The New ispace Lunar Lander — Commercial space travel to the far side of the moon

Commercial space travel. It may sound like science fiction but it is a concept that promises to become a reality within this lifetime. Lunar travel is an industry that is on the verge of becoming accessible – at least to the very wealthy, for now.

Traditionally the exclusive work was privy only to government agencies of world-leading countries. Now, the market is opening up. With NASA outsourcing lunar travel to Spacex through their Artemis program, the commercialization of lunar flight has already begun. With that, a startup for Japan has recently unveiled their prospective entry into an industry that seeks to take off.

 

Artist rendering of the series 2 Lunar Lander from ispace.

 

Larger lunar lander: the Series 2.

 

The Series 2 is a lunar lander that is designed to bring cargo to the moon. It comes as a response to NASA’s Artemis program and aims to fill a hole in the lunar transportation market. It is designed with civil, commercial and scientific missions in mind [1], which may help to explain some of the design choices ispace has made.

Can carry a payload of 2000kg

In terms of cargo capabilities, the Series 2 is of course significantly larger than previous lunar landers which the company intends to send to the moon in 2022 and 2023 [2]. At nine feet high and fourteen feet wide, it is capable of delivering a payload of 2000 kg to lunar orbit, and landing with 500 kg [3].

This lunar lander is not only designed to land on the close side but also the far side of the moon, meaning it has been built to withstand the harsh climate brought on by lunar night. It may not sound like a big deal, but remember that one lunar night is about the same as 14 days on earth. It’s a long time in the freezing cold environment and the ability to withstand this is what makes the Series 2 a contender in the pending lunar travel industry.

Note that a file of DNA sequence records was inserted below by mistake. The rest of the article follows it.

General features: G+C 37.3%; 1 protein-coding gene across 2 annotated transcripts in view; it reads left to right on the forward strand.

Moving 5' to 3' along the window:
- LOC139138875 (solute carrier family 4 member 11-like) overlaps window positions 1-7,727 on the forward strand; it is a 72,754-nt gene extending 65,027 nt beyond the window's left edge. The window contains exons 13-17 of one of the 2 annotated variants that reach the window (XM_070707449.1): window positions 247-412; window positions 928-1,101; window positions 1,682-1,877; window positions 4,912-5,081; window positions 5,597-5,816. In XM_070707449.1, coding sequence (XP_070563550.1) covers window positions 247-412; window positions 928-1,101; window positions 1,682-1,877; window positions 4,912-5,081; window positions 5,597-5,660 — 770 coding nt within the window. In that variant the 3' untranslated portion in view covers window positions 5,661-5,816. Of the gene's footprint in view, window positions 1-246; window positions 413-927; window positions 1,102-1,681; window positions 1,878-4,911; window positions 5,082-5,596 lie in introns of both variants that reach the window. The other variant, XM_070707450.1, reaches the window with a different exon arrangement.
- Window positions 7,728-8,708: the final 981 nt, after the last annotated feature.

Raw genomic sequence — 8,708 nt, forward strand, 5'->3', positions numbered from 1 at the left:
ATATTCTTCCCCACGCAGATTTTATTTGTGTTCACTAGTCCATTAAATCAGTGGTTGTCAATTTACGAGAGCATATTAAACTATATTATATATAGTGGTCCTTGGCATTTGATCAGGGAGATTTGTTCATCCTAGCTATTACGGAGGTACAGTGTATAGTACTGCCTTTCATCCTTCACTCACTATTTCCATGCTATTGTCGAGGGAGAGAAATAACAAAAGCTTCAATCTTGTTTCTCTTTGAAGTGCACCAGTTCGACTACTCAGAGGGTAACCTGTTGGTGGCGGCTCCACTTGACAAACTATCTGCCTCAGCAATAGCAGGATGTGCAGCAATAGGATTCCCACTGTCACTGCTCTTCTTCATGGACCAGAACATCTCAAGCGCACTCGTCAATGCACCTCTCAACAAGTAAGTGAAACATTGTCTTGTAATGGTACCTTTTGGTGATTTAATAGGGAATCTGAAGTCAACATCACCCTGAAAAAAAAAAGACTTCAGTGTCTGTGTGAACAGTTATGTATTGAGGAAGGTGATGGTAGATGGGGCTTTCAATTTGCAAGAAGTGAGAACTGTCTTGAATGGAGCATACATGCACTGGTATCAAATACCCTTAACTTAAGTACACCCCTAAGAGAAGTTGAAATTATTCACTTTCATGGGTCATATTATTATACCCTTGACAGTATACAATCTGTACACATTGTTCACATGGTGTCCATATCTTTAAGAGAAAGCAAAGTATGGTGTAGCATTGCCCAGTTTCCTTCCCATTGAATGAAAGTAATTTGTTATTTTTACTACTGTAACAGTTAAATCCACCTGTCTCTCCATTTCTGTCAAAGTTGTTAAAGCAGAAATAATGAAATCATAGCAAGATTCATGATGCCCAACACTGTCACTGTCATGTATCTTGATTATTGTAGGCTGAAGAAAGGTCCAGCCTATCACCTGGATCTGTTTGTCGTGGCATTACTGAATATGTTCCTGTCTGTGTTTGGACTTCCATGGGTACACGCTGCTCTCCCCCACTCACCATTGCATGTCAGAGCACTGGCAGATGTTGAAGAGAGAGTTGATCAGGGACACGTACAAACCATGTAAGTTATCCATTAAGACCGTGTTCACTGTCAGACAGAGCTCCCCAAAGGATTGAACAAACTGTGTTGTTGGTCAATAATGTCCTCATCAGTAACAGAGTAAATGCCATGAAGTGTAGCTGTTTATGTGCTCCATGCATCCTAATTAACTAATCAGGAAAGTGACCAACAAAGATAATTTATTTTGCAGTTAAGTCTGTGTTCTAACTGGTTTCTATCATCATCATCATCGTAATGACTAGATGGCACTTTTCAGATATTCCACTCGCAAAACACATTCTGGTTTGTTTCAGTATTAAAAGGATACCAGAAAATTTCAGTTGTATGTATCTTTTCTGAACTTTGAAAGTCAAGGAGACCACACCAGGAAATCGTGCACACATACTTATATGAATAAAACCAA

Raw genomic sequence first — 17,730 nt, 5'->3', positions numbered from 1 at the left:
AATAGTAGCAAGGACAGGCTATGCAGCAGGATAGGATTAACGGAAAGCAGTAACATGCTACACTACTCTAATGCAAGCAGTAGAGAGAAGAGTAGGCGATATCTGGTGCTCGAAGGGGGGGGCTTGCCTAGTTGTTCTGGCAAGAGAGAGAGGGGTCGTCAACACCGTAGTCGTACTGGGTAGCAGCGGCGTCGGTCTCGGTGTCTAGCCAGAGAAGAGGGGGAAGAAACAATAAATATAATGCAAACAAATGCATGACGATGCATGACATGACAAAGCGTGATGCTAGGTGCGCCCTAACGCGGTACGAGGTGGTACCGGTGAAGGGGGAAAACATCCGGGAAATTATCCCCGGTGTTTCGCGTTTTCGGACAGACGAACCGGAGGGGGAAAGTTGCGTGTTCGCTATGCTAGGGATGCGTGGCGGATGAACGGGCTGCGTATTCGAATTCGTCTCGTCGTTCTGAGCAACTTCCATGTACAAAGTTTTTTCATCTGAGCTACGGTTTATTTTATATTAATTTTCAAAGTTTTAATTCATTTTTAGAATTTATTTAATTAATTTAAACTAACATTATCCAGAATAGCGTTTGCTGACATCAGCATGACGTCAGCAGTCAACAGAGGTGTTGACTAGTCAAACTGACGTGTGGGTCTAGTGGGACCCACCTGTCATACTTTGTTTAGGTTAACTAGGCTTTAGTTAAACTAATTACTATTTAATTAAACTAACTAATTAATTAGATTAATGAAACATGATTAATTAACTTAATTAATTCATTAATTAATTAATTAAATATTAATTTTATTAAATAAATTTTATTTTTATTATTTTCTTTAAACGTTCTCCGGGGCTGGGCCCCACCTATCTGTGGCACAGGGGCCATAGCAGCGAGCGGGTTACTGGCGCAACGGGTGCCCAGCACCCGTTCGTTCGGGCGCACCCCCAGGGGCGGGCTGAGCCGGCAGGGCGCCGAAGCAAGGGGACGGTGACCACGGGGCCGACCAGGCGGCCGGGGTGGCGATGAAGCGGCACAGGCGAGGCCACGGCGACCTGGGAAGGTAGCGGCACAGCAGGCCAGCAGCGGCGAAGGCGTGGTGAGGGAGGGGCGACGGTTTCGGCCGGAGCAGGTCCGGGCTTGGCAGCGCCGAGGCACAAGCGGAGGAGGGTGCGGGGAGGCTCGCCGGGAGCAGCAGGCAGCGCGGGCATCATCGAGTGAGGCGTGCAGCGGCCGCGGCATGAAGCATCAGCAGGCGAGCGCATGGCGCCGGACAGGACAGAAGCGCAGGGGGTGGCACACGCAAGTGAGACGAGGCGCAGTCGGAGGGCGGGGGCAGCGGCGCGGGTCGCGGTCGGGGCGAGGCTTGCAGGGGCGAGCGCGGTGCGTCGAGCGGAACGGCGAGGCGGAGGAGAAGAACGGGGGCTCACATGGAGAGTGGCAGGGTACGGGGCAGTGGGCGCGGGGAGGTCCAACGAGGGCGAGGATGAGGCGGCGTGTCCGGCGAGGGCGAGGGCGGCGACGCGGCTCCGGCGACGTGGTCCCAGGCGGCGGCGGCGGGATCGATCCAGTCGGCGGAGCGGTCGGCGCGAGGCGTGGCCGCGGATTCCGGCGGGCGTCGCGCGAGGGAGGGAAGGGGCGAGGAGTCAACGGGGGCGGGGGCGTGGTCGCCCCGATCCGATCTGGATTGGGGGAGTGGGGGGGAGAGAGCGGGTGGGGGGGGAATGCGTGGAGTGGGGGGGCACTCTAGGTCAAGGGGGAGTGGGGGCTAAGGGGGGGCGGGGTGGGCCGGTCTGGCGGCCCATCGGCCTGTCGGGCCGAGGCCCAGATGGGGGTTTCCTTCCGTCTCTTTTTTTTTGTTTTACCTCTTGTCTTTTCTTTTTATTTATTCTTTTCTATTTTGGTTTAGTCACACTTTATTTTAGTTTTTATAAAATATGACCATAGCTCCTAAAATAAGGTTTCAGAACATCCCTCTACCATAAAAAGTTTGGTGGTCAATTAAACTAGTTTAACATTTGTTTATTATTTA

Lunar night testing

The freezing conditions that come with lunar night have made it difficult to study and the Series 2 aims to amend that challenge. In fact, the first lunar mission that this spacecraft embarks upon will be to survive a lunar night. An ambitious feat that would contribute greatly to mankind’s understanding of our only moon.

 

Kursten O’Neil (left) the US Lander Program Director with Kyle Ecierno, ispace’s US CEO. Photo ispace.

 

Engineering concept motivation

The concept is being driven by the forecast that more industries are going to become interested in space travel as it becomes more accessible through programs like Artemis. The moon is thought to hold vast reserves of water and if other resources could be harvested off-planet it could help to fuel the sustainability of our world and our economies.

The startup has risen nearly 200 million dollars in its bid to make this larger lunar-night-braving lander a future reality. A company of over 150, they have recently set up shop in Denver, with Kyle Acierno as the US CEO and Kursten O’Neill working as the director of the US lander program.

NOTES AND REFERENCES

[1] https://www.cnbc.com/2021/08/24/japanese-lunar-start-up-ispace-reveals-series-2-lander-for-2024.html

[2] https://techcrunch.com/2021/08/04/japanese-startup-ispace-raises-46m-to-support-planned-moon-missions/

[3] https://www.space.com/ispace-bigger-moon-lander-series-2

 

 

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